Zefarino caught his breath mid-wind, cold sweat running down his back. He poked his staff into the snow and dropped his pack. Carrying his rifle at the ready, he crept forward, eyes fixed on the dead elk. At a stone’s throw from the brush, he recognized the scavenged remains of the cow…surrounded by grizzly tracks. The cowboys never realized they wounded this animal, the old man thought. But the bear found the cow, nearly taking her head off with one vicious blow before disemboweling the prize and gorging on viscera. A crimson ring surrounded the ravaged carcass. The grizzly’s bloody tracks led into a maze of stunted poplars below the basin.
            Zefarino shouldered his rifle, slowly backing away. A cool breeze brushed his neck, the fickle wind carrying his scent toward the distant cover. An instant later, he heard snapping limbs and clicking teeth. A low growl erupted from the poplars followed by a choppy bark. The old man retrieved his staff and pack, watching the brush. He backed away over a low lying ridge, the dead cow now out of sight. But he knew the bear, hidden in the brush, still waited to defend his kill.
            Rushing across the bowl, Zefarino retreated to where the misfits had followed their intended prize, Ocho. He noted a maze of scattered tracks where dozens of elk had milled about, unable to scent or view the men and unsure which direction led to safety. Eventually, the elk had regrouped, fleeing deeper into the wilderness. The cowboys followed, searching for blood as they zigzagged through the wide swath of churned snow left by the herd.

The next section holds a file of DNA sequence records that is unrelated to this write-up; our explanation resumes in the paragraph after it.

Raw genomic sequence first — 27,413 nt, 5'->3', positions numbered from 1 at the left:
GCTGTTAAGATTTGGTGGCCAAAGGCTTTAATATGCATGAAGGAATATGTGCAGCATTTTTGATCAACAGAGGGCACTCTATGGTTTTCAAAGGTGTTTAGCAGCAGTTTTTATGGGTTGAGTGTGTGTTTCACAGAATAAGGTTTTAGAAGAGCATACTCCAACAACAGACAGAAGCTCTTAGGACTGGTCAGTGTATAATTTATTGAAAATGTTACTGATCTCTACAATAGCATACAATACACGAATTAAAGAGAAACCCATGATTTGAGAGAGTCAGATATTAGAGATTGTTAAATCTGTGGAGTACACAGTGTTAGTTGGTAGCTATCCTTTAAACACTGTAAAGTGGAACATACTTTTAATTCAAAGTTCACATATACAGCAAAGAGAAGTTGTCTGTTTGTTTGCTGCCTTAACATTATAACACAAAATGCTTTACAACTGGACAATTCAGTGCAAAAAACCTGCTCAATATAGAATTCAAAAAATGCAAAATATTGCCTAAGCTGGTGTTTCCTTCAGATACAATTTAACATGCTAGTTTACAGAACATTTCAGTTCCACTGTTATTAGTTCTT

Zefarino walked along the side of the spoor, studying the sign, and turning now and then to check his own back trail for a stalking bear. After several hundred yards, a single elk had split from the main herd. The two hands followed, surely noting the tracks were twice as large as the others. Ocho left his cows to hide alone in the brush, the old man thought.
            Soon, Zefarino spotted dried blood where Ocho had brushed against serviceberry and mountain oak. They did wound him…but how badly? The ranch hands followed for a mile or more, stopping at bends and crests in the trail to spy the crafty bull. Eventually, the blood petered out and the men abandoned their search, looping right to return to their picketed horses.
            Now Zefarino stood at the edge of a deep ravine where Ocho had disappeared. No longer following in the steps of others, he paused, thinking on his next move. He looked at the mighty bull’s tracks, knowing Ocho waited at the end of the trail, just as surely as a great fish pulling at the end of a line. Zefarino had not eaten or rested for hours. With a grizzly to his rear, he had painstakingly untangled the messy hunt, oblivious to the passing time.
Perhaps I am not too old to roam the Front, the old man thought. I came far today, scaling a mountain and finding Ocho’s path. Tomorrow, I will finish what I started and return to Lucas.
In the chill gloaming, Zefarino searched for a campsite. Gathering darkness would soon swallow the mountain, bringing with it a deepening cold.

Jim Satterfield is the award-winning author of The River’s Song and Saving Laura. Go to to learn more about his writing.